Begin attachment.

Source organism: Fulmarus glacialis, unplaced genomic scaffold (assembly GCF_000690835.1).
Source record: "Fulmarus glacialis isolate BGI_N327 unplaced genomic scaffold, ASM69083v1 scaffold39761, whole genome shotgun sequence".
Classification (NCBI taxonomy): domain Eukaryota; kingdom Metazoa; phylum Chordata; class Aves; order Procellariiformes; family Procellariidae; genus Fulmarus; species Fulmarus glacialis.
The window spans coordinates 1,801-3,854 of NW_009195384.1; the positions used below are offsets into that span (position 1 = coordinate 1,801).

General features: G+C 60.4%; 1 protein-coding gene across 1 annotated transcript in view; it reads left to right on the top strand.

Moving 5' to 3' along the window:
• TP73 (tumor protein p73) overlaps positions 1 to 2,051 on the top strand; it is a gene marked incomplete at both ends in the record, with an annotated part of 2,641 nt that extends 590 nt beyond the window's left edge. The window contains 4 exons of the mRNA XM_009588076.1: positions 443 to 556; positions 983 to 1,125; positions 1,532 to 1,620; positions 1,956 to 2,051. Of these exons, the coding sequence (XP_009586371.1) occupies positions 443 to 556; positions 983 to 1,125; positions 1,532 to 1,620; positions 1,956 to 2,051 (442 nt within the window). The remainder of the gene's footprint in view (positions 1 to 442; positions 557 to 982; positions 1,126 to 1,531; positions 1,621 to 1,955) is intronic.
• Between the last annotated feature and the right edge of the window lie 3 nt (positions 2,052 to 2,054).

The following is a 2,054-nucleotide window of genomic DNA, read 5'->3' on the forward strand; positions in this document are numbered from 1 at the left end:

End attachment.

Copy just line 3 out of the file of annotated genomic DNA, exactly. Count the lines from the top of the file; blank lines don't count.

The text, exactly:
Classification (NCBI taxonomy): domain Eukaryota; kingdom Metazoa; phylum Chordata; class Aves; order Procellariiformes; family Procellariidae; genus Fulmarus; species Fulmarus glacialis.